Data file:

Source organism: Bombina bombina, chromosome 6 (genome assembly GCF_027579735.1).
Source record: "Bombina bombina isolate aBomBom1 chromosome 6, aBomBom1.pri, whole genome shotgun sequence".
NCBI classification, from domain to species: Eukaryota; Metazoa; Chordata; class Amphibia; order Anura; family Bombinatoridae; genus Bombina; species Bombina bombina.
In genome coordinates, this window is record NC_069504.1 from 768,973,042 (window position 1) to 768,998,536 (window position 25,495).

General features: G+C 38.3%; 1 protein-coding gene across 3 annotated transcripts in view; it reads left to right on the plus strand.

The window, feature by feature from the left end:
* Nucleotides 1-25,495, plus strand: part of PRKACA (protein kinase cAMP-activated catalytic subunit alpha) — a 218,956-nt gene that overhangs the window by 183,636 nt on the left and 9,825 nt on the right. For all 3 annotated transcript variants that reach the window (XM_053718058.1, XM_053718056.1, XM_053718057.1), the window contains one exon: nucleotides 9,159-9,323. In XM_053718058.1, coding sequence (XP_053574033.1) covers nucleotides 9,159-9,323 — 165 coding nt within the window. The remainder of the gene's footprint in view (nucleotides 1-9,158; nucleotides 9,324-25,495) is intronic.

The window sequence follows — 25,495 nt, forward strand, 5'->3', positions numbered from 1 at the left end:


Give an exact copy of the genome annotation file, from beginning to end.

Source organism: Bombina bombina, chromosome 6 (genome assembly GCF_027579735.1).
Source record: "Bombina bombina isolate aBomBom1 chromosome 6, aBomBom1.pri, whole genome shotgun sequence".
NCBI classification, from domain to species: Eukaryota; Metazoa; Chordata; class Amphibia; order Anura; family Bombinatoridae; genus Bombina; species Bombina bombina.
In genome coordinates, this window is record NC_069504.1 from 768,973,042 (window position 1) to 768,998,536 (window position 25,495).

General features: G+C 38.3%; 1 protein-coding gene across 3 annotated transcripts in view; it reads left to right on the plus strand.

The window, feature by feature from the left end:
* Nucleotides 1-25,495, plus strand: part of PRKACA (protein kinase cAMP-activated catalytic subunit alpha) — a 218,956-nt gene that overhangs the window by 183,636 nt on the left and 9,825 nt on the right. For all 3 annotated transcript variants that reach the window (XM_053718058.1, XM_053718056.1, XM_053718057.1), the window contains one exon: nucleotides 9,159-9,323. In XM_053718058.1, coding sequence (XP_053574033.1) covers nucleotides 9,159-9,323 — 165 coding nt within the window. The remainder of the gene's footprint in view (nucleotides 1-9,158; nucleotides 9,324-25,495) is intronic.

The window sequence follows — 25,495 nt, forward strand, 5'->3', positions numbered from 1 at the left end: